By Enrique Tessieri
Ever wonder why immigrants, multicultural Finns, immigration to Finland and refugees don’t have any history in Finland? If historical importance could be measured like a loaf of bread, the history of older minorities like the Saami, Roma, Tartars, Jews and others would be mere crumbs.
The question why immigrants and minorities don’t have a history in Finland is like investigating the history of the exploited by the exploiters. By not having, or denying a group its history, you forsake them a place in society. Since they don’t exist they have no rights never mind the right to demand them.
In many respects, the social construct of the prototype Finns as the bonafide Finn in the last century was a pretext for steamrolling minorities and denying them their right to be Finns. It explains why a large part of the population has today difficulty in accepting cultural diversity as natural in Finland.
If we look at the independence of the United States in 1776 or that of other Latin American countries during 1808-1826, there is a big difference with Finland’s independence in 1917. Even though the former loathed the political system that permitted their exploitation under colonialism, a large number of them were former inhabitants or descendants of these European kingdoms. They even spoke their languages as well as practiced their culture and religion.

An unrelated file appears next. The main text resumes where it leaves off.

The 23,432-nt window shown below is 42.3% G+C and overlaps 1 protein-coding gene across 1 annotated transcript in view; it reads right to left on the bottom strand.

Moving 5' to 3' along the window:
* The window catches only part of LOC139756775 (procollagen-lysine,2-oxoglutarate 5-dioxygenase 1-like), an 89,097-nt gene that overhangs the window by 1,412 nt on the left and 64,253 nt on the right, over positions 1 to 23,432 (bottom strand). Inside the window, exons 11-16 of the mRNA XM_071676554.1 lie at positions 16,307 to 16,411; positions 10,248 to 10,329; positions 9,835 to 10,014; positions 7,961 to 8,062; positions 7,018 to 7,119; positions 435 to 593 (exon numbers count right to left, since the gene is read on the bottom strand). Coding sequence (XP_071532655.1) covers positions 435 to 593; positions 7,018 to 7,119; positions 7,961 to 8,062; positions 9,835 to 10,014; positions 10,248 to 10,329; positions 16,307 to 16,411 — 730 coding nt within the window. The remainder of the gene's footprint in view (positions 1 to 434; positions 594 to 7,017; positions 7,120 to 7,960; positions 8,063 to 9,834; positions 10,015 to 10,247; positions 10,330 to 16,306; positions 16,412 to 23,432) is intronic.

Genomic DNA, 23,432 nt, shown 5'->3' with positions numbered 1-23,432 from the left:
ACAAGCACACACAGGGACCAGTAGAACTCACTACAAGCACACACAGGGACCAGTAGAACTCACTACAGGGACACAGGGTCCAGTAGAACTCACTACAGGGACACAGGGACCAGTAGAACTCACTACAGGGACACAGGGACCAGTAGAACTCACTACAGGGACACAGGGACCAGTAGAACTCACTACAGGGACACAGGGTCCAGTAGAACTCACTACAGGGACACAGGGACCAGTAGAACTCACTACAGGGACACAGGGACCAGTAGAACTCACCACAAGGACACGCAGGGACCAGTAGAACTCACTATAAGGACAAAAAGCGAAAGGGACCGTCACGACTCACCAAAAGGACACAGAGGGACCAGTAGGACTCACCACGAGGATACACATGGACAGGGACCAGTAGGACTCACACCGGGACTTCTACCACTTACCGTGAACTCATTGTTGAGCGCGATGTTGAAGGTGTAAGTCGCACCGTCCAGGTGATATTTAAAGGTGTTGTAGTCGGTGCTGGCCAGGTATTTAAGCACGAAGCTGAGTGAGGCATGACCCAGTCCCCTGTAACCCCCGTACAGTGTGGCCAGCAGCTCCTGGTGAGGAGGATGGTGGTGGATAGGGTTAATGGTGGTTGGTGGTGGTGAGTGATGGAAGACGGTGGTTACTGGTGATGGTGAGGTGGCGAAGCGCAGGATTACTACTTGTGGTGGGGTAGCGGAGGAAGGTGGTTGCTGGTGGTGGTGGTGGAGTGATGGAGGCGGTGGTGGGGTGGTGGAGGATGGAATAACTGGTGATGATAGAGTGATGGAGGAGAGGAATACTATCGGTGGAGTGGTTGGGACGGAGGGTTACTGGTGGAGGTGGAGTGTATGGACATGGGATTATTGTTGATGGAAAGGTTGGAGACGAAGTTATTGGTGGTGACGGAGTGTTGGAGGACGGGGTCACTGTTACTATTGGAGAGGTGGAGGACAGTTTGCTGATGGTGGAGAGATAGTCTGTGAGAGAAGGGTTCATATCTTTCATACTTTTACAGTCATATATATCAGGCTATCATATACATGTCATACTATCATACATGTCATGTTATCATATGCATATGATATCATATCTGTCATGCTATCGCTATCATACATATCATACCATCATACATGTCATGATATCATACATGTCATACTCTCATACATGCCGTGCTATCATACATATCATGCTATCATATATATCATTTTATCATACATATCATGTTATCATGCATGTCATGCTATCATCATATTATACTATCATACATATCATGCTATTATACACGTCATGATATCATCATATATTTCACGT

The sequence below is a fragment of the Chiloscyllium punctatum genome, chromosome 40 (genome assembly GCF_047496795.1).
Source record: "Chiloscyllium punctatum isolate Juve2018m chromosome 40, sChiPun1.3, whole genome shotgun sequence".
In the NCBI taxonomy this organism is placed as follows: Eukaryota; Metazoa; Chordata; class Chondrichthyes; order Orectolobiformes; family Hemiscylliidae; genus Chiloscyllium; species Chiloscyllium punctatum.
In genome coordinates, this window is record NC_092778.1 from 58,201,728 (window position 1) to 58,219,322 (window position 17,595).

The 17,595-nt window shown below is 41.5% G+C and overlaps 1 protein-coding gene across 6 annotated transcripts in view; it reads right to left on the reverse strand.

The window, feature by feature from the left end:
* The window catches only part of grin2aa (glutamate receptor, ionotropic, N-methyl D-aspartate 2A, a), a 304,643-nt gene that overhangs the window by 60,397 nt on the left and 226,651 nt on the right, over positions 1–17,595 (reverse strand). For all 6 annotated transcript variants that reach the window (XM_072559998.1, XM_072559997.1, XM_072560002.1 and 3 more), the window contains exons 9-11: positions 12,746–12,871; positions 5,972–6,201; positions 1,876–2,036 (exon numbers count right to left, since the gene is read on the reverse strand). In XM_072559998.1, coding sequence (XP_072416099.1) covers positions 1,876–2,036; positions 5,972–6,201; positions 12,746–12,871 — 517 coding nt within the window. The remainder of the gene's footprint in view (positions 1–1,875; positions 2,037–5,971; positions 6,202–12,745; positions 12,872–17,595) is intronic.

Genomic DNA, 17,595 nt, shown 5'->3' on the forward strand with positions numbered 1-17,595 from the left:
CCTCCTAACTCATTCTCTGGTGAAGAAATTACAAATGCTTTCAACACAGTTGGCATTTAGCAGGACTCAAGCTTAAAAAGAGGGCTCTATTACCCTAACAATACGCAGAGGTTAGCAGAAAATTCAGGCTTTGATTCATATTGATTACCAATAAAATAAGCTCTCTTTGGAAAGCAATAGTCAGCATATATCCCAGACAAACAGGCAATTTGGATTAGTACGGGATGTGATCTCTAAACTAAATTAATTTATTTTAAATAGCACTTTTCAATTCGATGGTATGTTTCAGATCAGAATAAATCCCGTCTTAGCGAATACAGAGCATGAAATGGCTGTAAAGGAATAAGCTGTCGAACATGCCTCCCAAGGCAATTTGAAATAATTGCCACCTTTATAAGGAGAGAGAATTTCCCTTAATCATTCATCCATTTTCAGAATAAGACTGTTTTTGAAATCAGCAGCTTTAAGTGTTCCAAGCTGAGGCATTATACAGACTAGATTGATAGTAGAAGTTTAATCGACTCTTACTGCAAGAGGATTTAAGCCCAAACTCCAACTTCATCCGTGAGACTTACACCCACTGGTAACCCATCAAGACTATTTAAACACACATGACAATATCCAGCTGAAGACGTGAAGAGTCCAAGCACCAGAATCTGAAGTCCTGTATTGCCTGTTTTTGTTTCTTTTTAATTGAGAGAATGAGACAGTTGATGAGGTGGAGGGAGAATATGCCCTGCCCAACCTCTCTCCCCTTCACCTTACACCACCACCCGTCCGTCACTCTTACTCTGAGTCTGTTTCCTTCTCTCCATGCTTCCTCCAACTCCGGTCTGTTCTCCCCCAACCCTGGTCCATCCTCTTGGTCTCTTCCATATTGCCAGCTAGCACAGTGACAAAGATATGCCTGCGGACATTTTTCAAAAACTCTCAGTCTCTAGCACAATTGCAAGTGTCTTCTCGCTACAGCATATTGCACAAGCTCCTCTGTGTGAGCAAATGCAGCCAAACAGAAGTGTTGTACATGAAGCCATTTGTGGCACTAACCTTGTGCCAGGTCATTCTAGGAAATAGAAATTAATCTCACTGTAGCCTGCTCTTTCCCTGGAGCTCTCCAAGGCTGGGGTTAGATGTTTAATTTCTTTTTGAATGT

In Finland, however, it was a different story. History teaches us that we sought independence because we didn’t want to be or were Russians. In order to build a national identity we amalgamated or “fennified” our culture through measures like changing our surnames into Finnish ones. Killing our cultural diversity was acceptable because of our hatred of groups like the Russians.
Does this same hatred affect our good judgement today as a modern twenty-first century nation?
Difficult questions about our history and cultural roots had to be conveniently forgotten by history in order for us to forge a near-monolithic Finnish national identity.
One group that were nearly forgotten were Finnish immigrants and their descendants.
Thanks to the over million immigrants that left this country from the 1860s, Finnish culture has evolved in many lands. Instead of accepting our rich cultural diversity that Finnish immigrants and their descendants gave this nation, we passed strict citizenship laws that disjointed them from us.
Debating what happened to our cultural diversity and why it was nearly erased would be questioning the whole essence of our reason for being as a nation in the twentieth century.
What will come out of such a debate in the future is a question mark. One matter is for certain, however: It should make us stronger at the end of the day because Finnish culture will be more acceptant of its diversity.